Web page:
Tag Archives: River Thames

Griffen of Chelsea: fragments from an artist’s studio

It was back in 2012 that I used a picture of Lots Road Power Station by Alfred Francis Griffen in a post and promised you would see more of the artist in the future. I’m finally making good on that promise. While I was scanning these images I googled Griffen to see if there was anything else about him out there, and all I found was my own post. So let’s see if we can shed some more light on an apparently almost forgotten artist.

The Library has a small collection of work by Griffen, mostly sketches in pencil, ink and water colours with a few etchings and some finished works. These were donated to the Library by his widow in 1955. She must have known that even his sketches and unfinished work would be of interest in the future. There is enough of this material to show that he was a skilled artist with an lively eye for detail and atmosphere.

Griffen - Gas works in Chelsea 1935 2nd composition B2088 back of envelope

Griffen’s work is almost unique in our collection because of his interest in the back streets and industrial settings of the western end of Chelsea, where he lived and worked. This sketch shows his ability to capture the action in a quiet street and the attention to detail which characterises his work. Do you see  the man on the left defying superstition by walking under a ladder? Here are two versions of the same etching:

Griffen - Chelsea Railway Staion nov 14 1950 trial proof 2085

“Chelsea Railway Station November 1950” – This may be the station near the Chelsea Football ground which was closed in 1940. Some of the station buildings may have survived as long as 1950.

Griffen - Chelsea Railway Stationjan 16 1951 3rd state suggested improvements 2087A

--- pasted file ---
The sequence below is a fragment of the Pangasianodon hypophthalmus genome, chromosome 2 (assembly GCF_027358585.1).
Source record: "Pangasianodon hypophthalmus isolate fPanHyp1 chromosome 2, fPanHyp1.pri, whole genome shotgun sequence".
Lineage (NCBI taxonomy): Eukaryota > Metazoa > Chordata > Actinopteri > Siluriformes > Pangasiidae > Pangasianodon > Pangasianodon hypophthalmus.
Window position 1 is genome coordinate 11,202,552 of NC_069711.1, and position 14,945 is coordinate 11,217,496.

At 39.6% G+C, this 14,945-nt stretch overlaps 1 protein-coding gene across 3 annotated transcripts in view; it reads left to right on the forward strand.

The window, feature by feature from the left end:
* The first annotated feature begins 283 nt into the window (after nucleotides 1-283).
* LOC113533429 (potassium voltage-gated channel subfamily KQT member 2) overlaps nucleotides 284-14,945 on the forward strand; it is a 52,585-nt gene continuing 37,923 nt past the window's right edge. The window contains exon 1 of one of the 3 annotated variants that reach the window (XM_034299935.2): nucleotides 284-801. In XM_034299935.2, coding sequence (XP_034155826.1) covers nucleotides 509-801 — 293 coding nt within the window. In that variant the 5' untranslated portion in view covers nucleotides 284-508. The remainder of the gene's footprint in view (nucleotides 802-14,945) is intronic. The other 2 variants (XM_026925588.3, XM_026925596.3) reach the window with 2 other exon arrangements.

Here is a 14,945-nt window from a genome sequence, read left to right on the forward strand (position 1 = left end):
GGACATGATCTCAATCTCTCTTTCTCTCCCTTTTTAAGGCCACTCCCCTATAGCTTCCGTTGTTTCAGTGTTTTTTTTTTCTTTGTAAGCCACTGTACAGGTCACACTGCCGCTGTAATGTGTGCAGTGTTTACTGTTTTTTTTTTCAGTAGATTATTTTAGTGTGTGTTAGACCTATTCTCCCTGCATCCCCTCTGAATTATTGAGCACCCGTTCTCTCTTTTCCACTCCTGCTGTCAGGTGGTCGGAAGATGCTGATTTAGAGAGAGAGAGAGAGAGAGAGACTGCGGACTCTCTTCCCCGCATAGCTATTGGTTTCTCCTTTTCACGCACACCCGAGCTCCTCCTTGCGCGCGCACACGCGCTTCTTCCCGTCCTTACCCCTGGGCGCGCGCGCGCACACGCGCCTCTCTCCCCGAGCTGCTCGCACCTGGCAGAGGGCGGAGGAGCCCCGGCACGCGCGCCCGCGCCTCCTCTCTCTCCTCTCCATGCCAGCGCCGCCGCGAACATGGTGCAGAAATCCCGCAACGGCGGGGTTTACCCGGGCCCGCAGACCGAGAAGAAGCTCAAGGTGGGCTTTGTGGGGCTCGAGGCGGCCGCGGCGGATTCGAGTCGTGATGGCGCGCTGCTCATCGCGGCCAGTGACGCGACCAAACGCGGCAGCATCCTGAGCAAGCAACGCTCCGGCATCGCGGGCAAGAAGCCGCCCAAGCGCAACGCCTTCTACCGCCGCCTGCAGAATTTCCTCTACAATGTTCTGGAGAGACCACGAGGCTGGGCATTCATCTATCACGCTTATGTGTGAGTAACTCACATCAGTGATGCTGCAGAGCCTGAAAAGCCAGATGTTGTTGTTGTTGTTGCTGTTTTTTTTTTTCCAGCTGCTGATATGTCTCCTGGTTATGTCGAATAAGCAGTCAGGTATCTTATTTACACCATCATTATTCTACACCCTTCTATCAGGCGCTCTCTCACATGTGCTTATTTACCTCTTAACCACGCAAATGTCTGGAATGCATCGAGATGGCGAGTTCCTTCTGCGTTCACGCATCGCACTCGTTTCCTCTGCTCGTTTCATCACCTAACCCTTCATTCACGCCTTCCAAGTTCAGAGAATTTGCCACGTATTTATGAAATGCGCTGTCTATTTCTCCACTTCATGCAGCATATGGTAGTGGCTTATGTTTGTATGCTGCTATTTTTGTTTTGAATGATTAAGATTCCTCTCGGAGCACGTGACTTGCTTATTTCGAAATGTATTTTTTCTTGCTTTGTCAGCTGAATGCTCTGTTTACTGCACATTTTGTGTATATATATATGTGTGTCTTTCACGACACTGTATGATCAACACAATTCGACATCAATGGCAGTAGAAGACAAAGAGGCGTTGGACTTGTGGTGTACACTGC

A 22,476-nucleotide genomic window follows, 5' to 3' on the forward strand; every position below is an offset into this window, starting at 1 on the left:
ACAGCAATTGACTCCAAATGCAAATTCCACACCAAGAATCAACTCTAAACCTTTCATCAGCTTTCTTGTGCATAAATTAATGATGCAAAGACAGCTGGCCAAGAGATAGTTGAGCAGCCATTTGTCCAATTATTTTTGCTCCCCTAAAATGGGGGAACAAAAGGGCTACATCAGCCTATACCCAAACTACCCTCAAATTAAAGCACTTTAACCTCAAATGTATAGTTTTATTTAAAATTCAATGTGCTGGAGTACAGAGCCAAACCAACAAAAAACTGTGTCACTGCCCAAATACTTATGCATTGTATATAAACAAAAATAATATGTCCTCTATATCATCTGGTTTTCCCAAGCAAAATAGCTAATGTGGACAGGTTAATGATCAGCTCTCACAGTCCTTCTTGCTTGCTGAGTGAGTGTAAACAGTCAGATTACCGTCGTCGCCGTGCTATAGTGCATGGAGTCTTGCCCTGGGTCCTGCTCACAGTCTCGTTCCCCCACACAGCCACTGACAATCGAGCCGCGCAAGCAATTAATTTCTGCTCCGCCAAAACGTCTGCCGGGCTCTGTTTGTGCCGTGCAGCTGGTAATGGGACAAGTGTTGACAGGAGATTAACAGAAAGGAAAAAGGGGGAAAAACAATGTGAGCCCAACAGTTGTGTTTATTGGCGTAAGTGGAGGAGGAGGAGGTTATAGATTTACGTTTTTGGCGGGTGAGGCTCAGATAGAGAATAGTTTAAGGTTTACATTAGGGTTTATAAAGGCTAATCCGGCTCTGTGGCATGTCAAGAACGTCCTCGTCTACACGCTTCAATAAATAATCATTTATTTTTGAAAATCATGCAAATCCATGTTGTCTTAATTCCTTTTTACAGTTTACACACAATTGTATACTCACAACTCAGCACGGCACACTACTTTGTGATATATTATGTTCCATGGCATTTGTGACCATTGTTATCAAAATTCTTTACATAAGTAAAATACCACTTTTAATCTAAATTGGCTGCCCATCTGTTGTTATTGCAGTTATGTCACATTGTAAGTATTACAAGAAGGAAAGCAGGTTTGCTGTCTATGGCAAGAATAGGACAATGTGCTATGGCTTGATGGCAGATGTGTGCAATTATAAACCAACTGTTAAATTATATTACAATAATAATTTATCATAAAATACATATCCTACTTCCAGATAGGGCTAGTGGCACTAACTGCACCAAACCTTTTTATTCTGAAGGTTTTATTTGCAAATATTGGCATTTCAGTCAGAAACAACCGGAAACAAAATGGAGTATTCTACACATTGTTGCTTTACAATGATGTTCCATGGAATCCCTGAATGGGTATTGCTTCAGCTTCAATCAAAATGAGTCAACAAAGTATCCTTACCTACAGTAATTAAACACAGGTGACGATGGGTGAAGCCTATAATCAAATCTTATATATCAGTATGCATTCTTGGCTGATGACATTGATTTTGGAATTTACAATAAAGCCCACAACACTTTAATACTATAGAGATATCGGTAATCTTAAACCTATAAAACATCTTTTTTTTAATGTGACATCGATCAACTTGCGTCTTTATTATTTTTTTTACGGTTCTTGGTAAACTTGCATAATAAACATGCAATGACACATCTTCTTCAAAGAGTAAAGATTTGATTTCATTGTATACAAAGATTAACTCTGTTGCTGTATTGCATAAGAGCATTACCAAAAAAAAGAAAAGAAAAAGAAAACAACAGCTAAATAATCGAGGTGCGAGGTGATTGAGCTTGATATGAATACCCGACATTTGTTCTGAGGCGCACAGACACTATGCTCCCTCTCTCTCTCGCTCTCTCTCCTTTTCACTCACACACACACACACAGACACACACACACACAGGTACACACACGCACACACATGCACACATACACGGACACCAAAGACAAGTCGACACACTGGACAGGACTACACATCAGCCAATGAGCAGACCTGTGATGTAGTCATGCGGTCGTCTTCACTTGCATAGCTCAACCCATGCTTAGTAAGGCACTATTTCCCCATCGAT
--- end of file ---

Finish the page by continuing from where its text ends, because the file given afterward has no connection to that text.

He has marked the areas where he has made changes. Some more shading of the figures of the entwined couple has brought them to life. Underneath he has written “with suggested improvements in figures” in the same red ink.

Half-finished sketches give some idea of how he created pictures.

Griffen - Drawing mar 28 1959 2097A

 

 

The contrast between the careful ink work on the finished part and the pencillled section is fascinating in this view of Milmans Street. (I think it says Milman anyway)

He tried several times to get the view below right:

Copy (2) of Griffen - view frm Bagley's End July 1944  2080A

Copy of Griffen - view frm Bagley's End July 1944  2080A

 

Finshed pictures show that all the careful sketching paid off whether the result was monochrome as in this drawing.

Griffen - March sunshine in Kings Road mar 26 1949 2097S price 12-6

Or fully coloured as in this view of Chelsea Old Church after it was bombed in 1941.

Griffen - The ruins of Chelsea Old Church May 1941 2075B

Griffen could also do the pretty houses and familiar views of Chelsea as in this watercolour of Lindsey House:

Griffen - Lindsey House 1919-20 B2696

But I think his most personal material is about labour and industry.

Griffen - Dredger at work on Thames 1938 B2073

A dredger at work on the Thames.

Griffen - From Battersea Bridge Aug 1938

Another view of Lots Road Power Station, from Battersea Bridge. Many of the skecthes are on the back of scrap paper, envelopes and forms he had probably retrieved from work. But on the back of that picture I found a rough sketch of a woman